The name of the government agenda that delivered these results? “Vistas of Prosperity and Splendour.”
It’s not all the government’s fault, though. Sri Lanka has been the victim of bad luck as well. The country depends on exports, remittances from Sri Lankans living abroad, and tourism for foreign currency. Exports were tanked by the agriculture policies, but remittances and tourism revenue dried up because of the pandemic and the decline in global travel. And two of Sri Lanka’s top three tourism markets were Russia and Ukraine.
All emerging markets are facing challenges amid rising interest rates around the world. Investors are looking for safer assets than EM bonds. If Jerome Powell so much as sneezes, global markets notice, so it’s no surprise that raising interest rates is having an effect around the world. The last time a Fed chair raised rates to bring down inflation (Paul Volcker in the early ’80s), it helped trigger a debt crisis in Latin America.
Sri Lanka was the first developing country to come undone, but it will not be the last. Its green agricultural policies and exceptionally poor leadership drove it to collapse faster than other developing countries, but the basic global factors that affected it will affect other developing countries as well. Zambia, Lebanon, and Laos are only three of the numerous other countries that could follow.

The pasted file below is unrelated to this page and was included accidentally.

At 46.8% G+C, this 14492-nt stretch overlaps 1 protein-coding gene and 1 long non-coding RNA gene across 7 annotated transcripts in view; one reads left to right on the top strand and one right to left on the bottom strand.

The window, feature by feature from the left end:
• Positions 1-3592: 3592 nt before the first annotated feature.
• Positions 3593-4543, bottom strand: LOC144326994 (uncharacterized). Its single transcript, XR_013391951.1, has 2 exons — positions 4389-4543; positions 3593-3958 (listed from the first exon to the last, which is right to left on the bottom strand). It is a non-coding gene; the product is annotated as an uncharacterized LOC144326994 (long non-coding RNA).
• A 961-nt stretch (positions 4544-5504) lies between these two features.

But the most concerning is nuclear-armed Pakistan. Located between India, China, and Afghanistan, with 240 million people and a long history of political turmoil and instability, Pakistan already is dealing with soaring inflation and high debt levels; a Sri Lanka-like collapse there would be devastating.
U.S. policy-makers, including central bankers at the Federal Reserve, must pay attention to these global developments. Volcker’s deft management of the Latin American debt crisis is an underrated part of his legacy; Powell needs to be up to the challenge. Congress should repeal protectionist “cargo preference” laws related to the delivery of humanitarian aid.
And environmentalist zealots should be kept far away from the levers of government power, here and everywhere else. Rejecting the blessings of modern farming technology and energy production is a recipe for disaster. The rich West might be able to deal with the consequences of reduced production and growth, but the poorer countries of the world will not be able to.
Combining green fanaticism with government power is simply unaffordable.